"Just because I have a thing for platinum faucets and I spend several thousand dollars on them, doesn't mean anyone else cares about platinum faucets at all, nor does it mean that the house will sell for $100,000 more than the house next door," says Jack Cotton, president of Cotton Real Estate in Osterville, Mass., on Cape Cod. "Market value is determined by how the home is valued by the market, not by one individual. It has nothing to do with how much a seller paid for the house; or how much he is hoping to profit from the house."

We asked a number of veteran brokers and appraisers the telltale signs that a home is overvalued, and this is what they said.

1. Your home is priced well above neighboring properties.

The first thing brokers do before they recommend a price to a seller, is they look at the sales prices of the last three sales of comparable-sized homes in the neighborhood. You can conduct your own research to determine a reasonable price before you hear estimates from brokers. Do a quick search online to see what neighborhood homes are selling for, and there are some tools that can help determine a roundabout value of your home based on your zip code and other factors.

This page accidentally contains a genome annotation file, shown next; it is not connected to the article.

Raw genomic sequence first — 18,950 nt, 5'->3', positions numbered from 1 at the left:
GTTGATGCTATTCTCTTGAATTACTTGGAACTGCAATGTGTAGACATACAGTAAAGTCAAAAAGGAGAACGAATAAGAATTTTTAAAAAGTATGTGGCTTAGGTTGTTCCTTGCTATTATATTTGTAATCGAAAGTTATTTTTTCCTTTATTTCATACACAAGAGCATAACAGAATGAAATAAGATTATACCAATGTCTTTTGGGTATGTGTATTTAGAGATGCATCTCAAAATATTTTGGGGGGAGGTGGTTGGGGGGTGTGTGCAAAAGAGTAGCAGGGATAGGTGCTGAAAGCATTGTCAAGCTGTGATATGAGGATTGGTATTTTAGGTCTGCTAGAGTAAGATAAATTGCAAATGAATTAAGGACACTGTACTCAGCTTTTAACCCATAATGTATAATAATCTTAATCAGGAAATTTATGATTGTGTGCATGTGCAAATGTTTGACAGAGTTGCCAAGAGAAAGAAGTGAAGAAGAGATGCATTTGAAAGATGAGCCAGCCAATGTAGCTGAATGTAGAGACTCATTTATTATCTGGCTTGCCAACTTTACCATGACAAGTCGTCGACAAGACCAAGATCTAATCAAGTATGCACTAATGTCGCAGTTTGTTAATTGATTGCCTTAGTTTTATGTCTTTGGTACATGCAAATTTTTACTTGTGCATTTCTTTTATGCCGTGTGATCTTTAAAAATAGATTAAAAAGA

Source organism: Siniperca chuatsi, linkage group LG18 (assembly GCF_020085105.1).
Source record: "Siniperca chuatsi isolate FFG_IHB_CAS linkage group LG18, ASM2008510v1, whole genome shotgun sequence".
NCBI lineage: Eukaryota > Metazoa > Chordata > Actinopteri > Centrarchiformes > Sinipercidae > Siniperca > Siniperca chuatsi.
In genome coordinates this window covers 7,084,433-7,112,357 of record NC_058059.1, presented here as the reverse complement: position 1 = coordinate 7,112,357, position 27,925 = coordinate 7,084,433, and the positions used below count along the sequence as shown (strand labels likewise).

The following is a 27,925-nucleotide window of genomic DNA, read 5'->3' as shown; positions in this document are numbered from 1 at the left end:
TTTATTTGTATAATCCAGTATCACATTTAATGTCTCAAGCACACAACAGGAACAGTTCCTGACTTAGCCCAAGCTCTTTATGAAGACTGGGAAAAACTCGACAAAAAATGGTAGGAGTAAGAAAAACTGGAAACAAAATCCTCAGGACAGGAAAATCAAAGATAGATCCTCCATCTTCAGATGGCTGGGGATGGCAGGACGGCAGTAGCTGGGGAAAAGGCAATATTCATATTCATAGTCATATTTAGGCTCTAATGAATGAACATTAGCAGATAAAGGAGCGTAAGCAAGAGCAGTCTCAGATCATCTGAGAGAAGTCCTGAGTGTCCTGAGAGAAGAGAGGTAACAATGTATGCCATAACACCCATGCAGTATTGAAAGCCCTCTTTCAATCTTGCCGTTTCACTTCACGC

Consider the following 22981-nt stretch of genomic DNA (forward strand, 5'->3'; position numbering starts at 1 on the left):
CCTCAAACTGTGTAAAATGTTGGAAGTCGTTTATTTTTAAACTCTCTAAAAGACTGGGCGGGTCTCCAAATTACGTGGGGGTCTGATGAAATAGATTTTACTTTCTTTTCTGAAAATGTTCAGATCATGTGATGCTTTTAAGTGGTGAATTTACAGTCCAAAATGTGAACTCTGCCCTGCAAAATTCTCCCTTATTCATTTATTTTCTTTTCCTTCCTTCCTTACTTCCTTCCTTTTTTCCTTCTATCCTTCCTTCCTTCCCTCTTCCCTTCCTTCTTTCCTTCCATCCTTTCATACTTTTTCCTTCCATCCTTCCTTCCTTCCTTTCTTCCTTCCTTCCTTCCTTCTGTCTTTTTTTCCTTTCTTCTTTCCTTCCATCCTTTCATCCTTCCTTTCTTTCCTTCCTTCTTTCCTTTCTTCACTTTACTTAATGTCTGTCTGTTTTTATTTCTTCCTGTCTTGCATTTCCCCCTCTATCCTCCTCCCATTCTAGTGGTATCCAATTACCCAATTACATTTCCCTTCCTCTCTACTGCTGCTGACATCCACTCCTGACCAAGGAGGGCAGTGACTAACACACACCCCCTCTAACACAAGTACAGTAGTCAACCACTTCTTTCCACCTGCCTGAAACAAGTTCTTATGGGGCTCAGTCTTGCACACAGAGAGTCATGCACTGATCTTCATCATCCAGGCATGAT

2. After a couple months, you still haven't received an offer.

Don't panic just yet. This isn't true for all homes, (it's not uncommon for high-end homes, for example, to stay on the market for years) but there should be a flurry of showings and interest in the first four to six weeks the home is on the market if it's priced properly. Although one assumes that overeager buyers are indicative that the price is low, realtors say competitive bids are more likely indicative of a reasonably priced home.

3. You spoke to several realtors before you hired the one who recommended the highest price for your home.

Realtors seldom want to take a property that is overpriced, simply for the fact that the chances of selling it are slim, and that means their chances of making a commission are greatly reduced. Common sense is that you should speak with several realtors before choosing one to represent you, but if you consistently hear a ballpark price that seems low to you, the price may be right. Realtors are (or should be) intimately familiar with most real estate activities in their market, and they should have the best idea of how a home should be priced.

4. There aren't any scheduled showings.

Immediately after the home hits the market, there should be at least a few appointments for showings. If there aren't, it might indicate that local brokers think the home is overpriced and therefore aren't showing it to their clients. Realtors suggest that after a month, if there is very limited interest in the home, it's not too late to reduce the price, but it's important to act quickly in order to sustain some interest.

5. The home is priced for expensive, unique amenities that may not hold broad appeal.

Your family may have enjoyed endless hours of fun in your indoor badminton court, but not everyone loves badminton as much as your family does. The more customized the home's amenities, the less likely the seller is to see their value in the sales price.

For more, go to Forbes.com..